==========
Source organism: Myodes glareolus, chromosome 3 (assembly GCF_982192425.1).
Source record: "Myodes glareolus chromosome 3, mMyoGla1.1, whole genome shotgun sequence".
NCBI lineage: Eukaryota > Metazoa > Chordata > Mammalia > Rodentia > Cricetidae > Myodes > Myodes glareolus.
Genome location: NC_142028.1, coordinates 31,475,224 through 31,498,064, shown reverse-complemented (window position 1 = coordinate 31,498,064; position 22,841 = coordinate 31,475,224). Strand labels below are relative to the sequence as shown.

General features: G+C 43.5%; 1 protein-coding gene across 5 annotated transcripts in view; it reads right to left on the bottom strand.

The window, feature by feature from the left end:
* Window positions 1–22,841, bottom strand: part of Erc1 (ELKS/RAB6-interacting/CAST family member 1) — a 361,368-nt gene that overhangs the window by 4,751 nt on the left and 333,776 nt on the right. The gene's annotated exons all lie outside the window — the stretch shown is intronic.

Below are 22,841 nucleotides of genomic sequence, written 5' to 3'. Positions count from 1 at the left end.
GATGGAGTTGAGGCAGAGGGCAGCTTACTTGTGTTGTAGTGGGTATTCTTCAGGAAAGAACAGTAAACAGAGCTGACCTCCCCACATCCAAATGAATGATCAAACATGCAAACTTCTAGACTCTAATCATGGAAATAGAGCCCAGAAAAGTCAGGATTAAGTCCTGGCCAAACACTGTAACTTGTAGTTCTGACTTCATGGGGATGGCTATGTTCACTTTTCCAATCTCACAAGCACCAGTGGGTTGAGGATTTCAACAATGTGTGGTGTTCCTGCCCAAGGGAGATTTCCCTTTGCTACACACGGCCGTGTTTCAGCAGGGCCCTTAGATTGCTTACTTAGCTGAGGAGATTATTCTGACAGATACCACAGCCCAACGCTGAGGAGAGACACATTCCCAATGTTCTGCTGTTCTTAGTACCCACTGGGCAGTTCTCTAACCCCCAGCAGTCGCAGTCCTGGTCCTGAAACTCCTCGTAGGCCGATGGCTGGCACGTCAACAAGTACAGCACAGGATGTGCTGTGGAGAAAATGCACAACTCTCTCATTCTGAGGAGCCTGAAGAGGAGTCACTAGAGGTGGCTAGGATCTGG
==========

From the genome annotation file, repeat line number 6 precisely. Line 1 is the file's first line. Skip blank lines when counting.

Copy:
The window, feature by feature from the left end: